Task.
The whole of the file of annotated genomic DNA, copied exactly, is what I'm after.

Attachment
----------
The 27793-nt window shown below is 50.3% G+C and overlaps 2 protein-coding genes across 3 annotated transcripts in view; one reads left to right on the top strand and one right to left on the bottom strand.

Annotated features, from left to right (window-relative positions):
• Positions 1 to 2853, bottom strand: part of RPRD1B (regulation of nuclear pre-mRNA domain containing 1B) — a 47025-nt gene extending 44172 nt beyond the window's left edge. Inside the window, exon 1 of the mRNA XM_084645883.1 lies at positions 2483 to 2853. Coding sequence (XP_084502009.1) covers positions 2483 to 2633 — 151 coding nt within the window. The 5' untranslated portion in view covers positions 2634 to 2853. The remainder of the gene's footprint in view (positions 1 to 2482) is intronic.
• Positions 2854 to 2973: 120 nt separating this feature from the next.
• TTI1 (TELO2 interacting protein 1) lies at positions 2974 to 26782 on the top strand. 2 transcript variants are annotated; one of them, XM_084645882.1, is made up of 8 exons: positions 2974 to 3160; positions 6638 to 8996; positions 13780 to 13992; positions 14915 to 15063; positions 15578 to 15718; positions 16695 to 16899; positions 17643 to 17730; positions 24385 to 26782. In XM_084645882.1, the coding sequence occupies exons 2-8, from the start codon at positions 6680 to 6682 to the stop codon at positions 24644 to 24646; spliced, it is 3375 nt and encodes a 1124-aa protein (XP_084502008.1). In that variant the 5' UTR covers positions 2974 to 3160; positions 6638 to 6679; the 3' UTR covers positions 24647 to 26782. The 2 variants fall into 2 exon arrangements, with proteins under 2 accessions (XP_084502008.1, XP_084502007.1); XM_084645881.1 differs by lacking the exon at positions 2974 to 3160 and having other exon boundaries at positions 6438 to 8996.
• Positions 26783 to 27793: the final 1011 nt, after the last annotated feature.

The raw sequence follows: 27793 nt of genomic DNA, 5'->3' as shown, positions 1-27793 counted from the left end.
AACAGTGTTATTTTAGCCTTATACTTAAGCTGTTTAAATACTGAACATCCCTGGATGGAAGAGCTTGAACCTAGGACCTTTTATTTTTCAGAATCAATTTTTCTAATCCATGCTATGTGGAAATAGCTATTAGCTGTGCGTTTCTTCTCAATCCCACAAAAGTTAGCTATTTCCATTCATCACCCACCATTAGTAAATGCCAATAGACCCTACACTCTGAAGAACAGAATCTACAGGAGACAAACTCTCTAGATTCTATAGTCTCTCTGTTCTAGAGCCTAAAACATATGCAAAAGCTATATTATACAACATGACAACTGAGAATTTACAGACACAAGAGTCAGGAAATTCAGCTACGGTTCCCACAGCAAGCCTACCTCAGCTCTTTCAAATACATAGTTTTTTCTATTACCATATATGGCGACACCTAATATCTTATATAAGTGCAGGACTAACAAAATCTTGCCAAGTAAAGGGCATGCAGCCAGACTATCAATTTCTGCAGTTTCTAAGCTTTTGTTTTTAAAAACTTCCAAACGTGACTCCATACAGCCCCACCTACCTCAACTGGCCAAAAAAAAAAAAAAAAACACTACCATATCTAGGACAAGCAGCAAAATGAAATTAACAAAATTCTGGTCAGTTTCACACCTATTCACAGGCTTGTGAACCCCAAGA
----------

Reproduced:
The 27793-nt window shown below is 50.3% G+C and overlaps 2 protein-coding genes across 3 annotated transcripts in view; one reads left to right on the top strand and one right to left on the bottom strand.

Annotated features, from left to right (window-relative positions):
• Positions 1 to 2853, bottom strand: part of RPRD1B (regulation of nuclear pre-mRNA domain containing 1B) — a 47025-nt gene extending 44172 nt beyond the window's left edge. Inside the window, exon 1 of the mRNA XM_084645883.1 lies at positions 2483 to 2853. Coding sequence (XP_084502009.1) covers positions 2483 to 2633 — 151 coding nt within the window. The 5' untranslated portion in view covers positions 2634 to 2853. The remainder of the gene's footprint in view (positions 1 to 2482) is intronic.
• Positions 2854 to 2973: 120 nt separating this feature from the next.
• TTI1 (TELO2 interacting protein 1) lies at positions 2974 to 26782 on the top strand. 2 transcript variants are annotated; one of them, XM_084645882.1, is made up of 8 exons: positions 2974 to 3160; positions 6638 to 8996; positions 13780 to 13992; positions 14915 to 15063; positions 15578 to 15718; positions 16695 to 16899; positions 17643 to 17730; positions 24385 to 26782. In XM_084645882.1, the coding sequence occupies exons 2-8, from the start codon at positions 6680 to 6682 to the stop codon at positions 24644 to 24646; spliced, it is 3375 nt and encodes a 1124-aa protein (XP_084502008.1). In that variant the 5' UTR covers positions 2974 to 3160; positions 6638 to 6679; the 3' UTR covers positions 24647 to 26782. The 2 variants fall into 2 exon arrangements, with proteins under 2 accessions (XP_084502008.1, XP_084502007.1); XM_084645881.1 differs by lacking the exon at positions 2974 to 3160 and having other exon boundaries at positions 6438 to 8996.
• Positions 26783 to 27793: the final 1011 nt, after the last annotated feature.

The raw sequence follows: 27793 nt of genomic DNA, 5'->3' as shown, positions 1-27793 counted from the left end.
AACAGTGTTATTTTAGCCTTATACTTAAGCTGTTTAAATACTGAACATCCCTGGATGGAAGAGCTTGAACCTAGGACCTTTTATTTTTCAGAATCAATTTTTCTAATCCATGCTATGTGGAAATAGCTATTAGCTGTGCGTTTCTTCTCAATCCCACAAAAGTTAGCTATTTCCATTCATCACCCACCATTAGTAAATGCCAATAGACCCTACACTCTGAAGAACAGAATCTACAGGAGACAAACTCTCTAGATTCTATAGTCTCTCTGTTCTAGAGCCTAAAACATATGCAAAAGCTATATTATACAACATGACAACTGAGAATTTACAGACACAAGAGTCAGGAAATTCAGCTACGGTTCCCACAGCAAGCCTACCTCAGCTCTTTCAAATACATAGTTTTTTCTATTACCATATATGGCGACACCTAATATCTTATATAAGTGCAGGACTAACAAAATCTTGCCAAGTAAAGGGCATGCAGCCAGACTATCAATTTCTGCAGTTTCTAAGCTTTTGTTTTTAAAAACTTCCAAACGTGACTCCATACAGCCCCACCTACCTCAACTGGCCAAAAAAAAAAAAAAAAACACTACCATATCTAGGACAAGCAGCAAAATGAAATTAACAAAATTCTGGTCAGTTTCACACCTATTCACAGGCTTGTGAACCCCAAGA